• Event calendar highlights
  • Book reviews
  • Summaries of larger bodies of information
For our blog readers, please share with us topics that you have found very useful.

Monday, April 6, 2009

E-zineanomics (Part I)


“God Bless You”

“No I did not sneeze I said e-zine you know electronic magazine”


“Let’s try this – email newsletter”

“Oh, why did you not say that from the beginning?”

An e-zine is a regularly scheduled email that connects to your targeted audience by providing information and re-establishing the relevance of your product/services with the audience’s needs and wants.

Unlike email campaigns, blogs, and other types of electronic communications, e-zines communicate with your targeted audience, periodically offering information, tips, and suggestions that will help the viewer.

A good rule of thumb is to send out your e-zine once or twice a month – always on the same day. This way the potential viewer will grow to expect your email and will be looking out for it being sent.

E-zines are critical to stay in touch with present and past clients. Remember that email marketing can lift brand awareness by over 58%.

E-zines usually have the following standard parts/sections:
  • Business information – This includes your log name, contact information, etc. Try to use a header that becomes part of your branding. Should look similar to your web site header. (you may have to resize it)
  • Personal Greeting – Should be relevant to the e-zine issue, make it personal, and use it to introduce content, a new product, an event at your organization, etc.
  • Main Content – It is here that you offer your information, helpful tips, and recommendations. This can be a mixture of (but not necessarily all): Articles, FAQs,Book Reviews,Interviews, Customer Profiles, Statistical information, or Guest writers articles
  • Product and Service Information
  • Privacy and Subscription Information
There are many good e-zines being posted. If you know of any or have suggestions of other content elements, please share them with us. Tomorrow’s blog we will continue with how to create a good e-zine.

Wednesday, April 1, 2009

Blog – Summing it all up

Over the last few blogs, I attempted to give you some insight into the world of blogging. It is a key element of a successful New Media Marketing campaign. Like most marketing vehicles, it has its own set of guidelines and suggestions. Also do not be fearful of or discount blogging. I remember when our studio staff wanted me to blog. My initial reaction was “no”. It was something foreign and strange. Even the name sounded strange. So the request rapidly moved to a command and I found myself in the blogosphere. It went from dragging my feet to really enjoying blogging. Anyone out there who is hesitant, make the decision, the commitment, and start developing the related skills – results will come.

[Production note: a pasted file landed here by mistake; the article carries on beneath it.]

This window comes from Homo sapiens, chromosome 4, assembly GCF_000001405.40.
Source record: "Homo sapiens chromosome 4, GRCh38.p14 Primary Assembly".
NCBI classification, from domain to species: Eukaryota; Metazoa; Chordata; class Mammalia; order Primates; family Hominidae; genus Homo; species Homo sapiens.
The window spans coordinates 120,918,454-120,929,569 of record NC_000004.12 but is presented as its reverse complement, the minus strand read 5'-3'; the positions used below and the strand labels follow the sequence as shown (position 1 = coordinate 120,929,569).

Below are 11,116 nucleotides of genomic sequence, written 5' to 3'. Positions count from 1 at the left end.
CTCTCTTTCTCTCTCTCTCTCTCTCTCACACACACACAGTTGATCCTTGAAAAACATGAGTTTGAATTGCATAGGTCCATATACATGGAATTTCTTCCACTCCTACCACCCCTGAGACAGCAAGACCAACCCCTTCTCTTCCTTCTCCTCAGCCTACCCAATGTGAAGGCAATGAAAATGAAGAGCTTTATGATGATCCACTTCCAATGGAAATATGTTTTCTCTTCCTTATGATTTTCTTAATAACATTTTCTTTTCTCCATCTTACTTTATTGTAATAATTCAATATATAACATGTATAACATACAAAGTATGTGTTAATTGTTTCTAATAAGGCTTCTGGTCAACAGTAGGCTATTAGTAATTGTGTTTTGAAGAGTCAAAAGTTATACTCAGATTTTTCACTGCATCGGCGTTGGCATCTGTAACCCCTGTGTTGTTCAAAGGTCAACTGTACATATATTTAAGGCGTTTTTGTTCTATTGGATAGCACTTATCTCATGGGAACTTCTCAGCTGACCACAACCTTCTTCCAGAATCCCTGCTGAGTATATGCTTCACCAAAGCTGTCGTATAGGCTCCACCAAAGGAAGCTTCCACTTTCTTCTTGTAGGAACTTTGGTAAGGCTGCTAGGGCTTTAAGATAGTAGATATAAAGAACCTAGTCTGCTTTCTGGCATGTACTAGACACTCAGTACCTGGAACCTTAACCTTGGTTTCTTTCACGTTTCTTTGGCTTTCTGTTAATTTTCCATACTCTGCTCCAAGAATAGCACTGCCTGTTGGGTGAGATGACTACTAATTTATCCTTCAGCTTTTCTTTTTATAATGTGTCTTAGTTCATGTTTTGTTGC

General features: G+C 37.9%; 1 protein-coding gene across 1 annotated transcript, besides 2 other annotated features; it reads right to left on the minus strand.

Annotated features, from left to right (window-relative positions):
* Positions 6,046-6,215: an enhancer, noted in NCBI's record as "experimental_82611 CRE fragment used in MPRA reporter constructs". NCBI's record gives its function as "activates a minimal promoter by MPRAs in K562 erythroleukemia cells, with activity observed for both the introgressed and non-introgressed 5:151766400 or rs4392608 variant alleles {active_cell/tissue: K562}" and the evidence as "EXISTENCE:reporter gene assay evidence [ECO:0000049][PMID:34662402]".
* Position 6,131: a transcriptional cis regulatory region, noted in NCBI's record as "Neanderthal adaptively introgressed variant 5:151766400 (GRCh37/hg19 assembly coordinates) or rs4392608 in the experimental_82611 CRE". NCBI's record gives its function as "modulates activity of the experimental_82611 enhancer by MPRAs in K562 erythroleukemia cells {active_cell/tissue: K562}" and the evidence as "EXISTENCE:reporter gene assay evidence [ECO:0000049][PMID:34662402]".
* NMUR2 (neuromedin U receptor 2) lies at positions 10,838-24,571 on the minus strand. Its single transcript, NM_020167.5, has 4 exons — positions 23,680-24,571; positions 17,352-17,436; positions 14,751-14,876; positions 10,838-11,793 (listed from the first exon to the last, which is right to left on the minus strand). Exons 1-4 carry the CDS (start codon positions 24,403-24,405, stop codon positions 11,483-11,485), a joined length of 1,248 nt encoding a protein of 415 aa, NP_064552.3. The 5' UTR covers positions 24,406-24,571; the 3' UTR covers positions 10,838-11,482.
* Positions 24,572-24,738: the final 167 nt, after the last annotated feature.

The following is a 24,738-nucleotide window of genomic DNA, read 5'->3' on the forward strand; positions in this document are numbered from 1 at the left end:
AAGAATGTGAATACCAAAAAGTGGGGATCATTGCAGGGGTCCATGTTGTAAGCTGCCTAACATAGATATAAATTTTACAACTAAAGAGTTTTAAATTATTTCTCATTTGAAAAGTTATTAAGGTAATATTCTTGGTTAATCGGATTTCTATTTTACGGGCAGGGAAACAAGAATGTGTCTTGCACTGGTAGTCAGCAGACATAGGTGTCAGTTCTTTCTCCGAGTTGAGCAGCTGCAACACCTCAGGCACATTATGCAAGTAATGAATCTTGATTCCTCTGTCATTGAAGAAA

Anyone out there that blogs on a regular basis, please share some start-up stories and suggestions you may have.

Suggestion Summary:
  1. The blog name is important. Choose one that relates to the topic you selected for your blog. Remember that relevance is the key factor for all electronic marketing.
  2. The best way to maintain relevance is to keep your blog focused on its purpose. The reverse side is to select a theme that you will be blogging on such as these blogs are focusing on the theme of New Media Marketing
  3. Say what you think about your professional focus. Remember to write blogs that contain your own opinion.
  4. When writing your blog make sure you write them personal, informative, and somewhat casual without loosing your professionalism.
  5. Be consistent – you should blog at least twice a week.
  6. Your blog is part of your integrated marketing program so make sure the look of your blog is in tune with your other marketing vehicles especially your web site, email campaigns, and ezines.
  7. Be brief – Blogs should be short but frequent. To tell you the truth, blogs within our 31 Blogs for New Media Marketing, at times border on being too long just because there is so much information to provide.
  8. Don’t throw too many listings or blatant advertising at your viewers.
  9. Make sure you proofread your blog. I have at least two people read the blog before it is posted. Even then some mistakes are found so use a blog service where editing is very convenient.
  10. Consider using RSS feeds and blogrolls.